What the CPG Industry Can Learn from Healthcare’s Vaccination Experience
The CPG industry’s essential workers have been prioritized by the federal government for Phase 1b. But as the states have stumbled in their respective vaccine deployment efforts, the prioritization that was the result of months of expert discussions has been altered and, in some cases, outright disregarded.
CPG’s vaccine prioritization — the result of months of expert discussions — has been altered and, in some cases, outright disregarded.
As Consumer Brands has worked to advocate for the industry’s essential workers in the states, the team did an analysis of what can be learned from the healthcare industry’s experience with vaccination to date.
The healthcare industry did not experience challenges with states honoring its prioritization; however, it shared a lot of the internal issues CPG companies are confronting.
Vaccine hesitancy is prevalent nationwide, including among healthcare workers, despite their profession. According to a December 2020 Kaiser Family Foundation report, 29% of healthcare workers said they “definitely or probably would not get vaccinated.”
The speed of the vaccine development and the lack of time to prove safety and efficacy has resulted in caution. That is not to say that hesitancy is permanent. Many candidates for vaccines, particularly healthcare workers that were first in line, wanted to take a “wait and see” approach. A CNN poll found that willingness to get the vaccine had risen to 66% in mid-January, up from 51% in October.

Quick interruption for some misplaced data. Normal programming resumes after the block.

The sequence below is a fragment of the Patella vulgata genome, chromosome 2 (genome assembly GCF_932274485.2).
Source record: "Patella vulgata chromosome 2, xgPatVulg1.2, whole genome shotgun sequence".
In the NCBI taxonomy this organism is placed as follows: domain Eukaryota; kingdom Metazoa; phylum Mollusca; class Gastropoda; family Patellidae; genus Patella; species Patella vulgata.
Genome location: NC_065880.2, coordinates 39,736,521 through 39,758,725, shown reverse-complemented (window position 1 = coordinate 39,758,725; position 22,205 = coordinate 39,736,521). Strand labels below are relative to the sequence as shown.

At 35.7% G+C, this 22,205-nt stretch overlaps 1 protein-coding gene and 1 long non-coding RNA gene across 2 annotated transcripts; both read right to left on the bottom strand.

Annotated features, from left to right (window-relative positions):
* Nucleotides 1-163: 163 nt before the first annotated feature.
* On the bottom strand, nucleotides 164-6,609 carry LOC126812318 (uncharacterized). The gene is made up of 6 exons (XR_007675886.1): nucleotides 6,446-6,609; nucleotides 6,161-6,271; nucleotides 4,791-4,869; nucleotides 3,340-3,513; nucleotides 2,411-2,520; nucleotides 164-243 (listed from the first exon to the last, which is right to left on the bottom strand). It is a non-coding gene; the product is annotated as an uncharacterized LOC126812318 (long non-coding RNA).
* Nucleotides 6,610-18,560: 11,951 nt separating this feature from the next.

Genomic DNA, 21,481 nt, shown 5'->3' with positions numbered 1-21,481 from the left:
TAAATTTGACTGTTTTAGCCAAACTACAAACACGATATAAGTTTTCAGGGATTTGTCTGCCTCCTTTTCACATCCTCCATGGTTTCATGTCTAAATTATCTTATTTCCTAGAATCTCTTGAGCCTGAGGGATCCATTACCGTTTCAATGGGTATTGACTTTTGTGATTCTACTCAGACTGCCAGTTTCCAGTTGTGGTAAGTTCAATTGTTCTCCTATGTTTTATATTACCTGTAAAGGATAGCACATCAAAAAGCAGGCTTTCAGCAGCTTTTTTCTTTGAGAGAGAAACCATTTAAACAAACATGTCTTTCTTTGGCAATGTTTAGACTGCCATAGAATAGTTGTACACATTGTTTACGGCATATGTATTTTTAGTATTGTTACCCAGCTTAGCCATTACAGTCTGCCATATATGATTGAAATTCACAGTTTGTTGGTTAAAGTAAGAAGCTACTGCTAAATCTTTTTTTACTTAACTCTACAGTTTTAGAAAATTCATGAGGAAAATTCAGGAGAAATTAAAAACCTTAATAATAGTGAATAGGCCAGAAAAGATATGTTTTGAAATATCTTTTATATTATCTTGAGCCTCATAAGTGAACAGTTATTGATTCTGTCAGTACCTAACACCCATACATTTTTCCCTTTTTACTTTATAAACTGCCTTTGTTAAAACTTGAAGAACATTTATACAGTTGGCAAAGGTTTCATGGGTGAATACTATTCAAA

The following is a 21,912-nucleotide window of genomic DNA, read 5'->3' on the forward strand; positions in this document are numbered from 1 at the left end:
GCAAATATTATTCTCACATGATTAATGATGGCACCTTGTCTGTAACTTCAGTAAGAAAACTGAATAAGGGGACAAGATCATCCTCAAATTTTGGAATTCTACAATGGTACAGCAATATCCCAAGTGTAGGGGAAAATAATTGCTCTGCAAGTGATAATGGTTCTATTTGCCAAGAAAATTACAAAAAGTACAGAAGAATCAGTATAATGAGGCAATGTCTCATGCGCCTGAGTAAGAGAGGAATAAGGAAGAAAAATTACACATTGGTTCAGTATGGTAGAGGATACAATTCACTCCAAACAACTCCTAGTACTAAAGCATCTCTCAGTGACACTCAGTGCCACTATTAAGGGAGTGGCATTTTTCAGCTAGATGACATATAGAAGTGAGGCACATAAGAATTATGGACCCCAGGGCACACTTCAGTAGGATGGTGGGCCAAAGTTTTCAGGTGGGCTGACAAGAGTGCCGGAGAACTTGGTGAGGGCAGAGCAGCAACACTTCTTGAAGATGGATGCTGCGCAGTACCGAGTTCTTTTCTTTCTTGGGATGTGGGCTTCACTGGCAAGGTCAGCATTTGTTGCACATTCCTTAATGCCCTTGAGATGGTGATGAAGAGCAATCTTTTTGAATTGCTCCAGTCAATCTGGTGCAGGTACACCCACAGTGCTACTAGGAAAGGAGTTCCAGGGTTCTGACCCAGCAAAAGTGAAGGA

Heightened Fear in Minority Communities
Misinformation, a lack of knowledge about the vaccine and distrust of the government and pharmaceutical companies are the main reasons healthcare workers cite for not taking the vaccine immediately. And while there is concern across the population, Black Americans are the most resistant to vaccination.
Black Americans are more likely than other demographic groups to be hesitant about the vaccine. According to Ad Council research, 62% (compared to 50% of the total population) of Black Americans are “skeptical” or “open but uncertain.” Another 25% (compared to 20% total population) reported being resistant.
As Ad Council described, the heightened concern among Black Americans “has roots in historical unethical practices in medical research (i.e. Tuskegee experiments) as well as awareness and personal experience of systemic inequities of the health care system, especially laid bare by the pandemic.”
Overcoming Anxiety with the Right Message and Messenger
To motivate its workers to get the vaccine, hospitals and healthcare providers are initiating educational campaigns addressing employee fears. The Ad Council created videos and promotional materials; hospitals held townhalls and coordinated one-on-one conversations between workers. PruittHealth CEO Neil Pruitt reported that one-on-one conversations led to a 25-35% conversion rate among unvaccinated workers.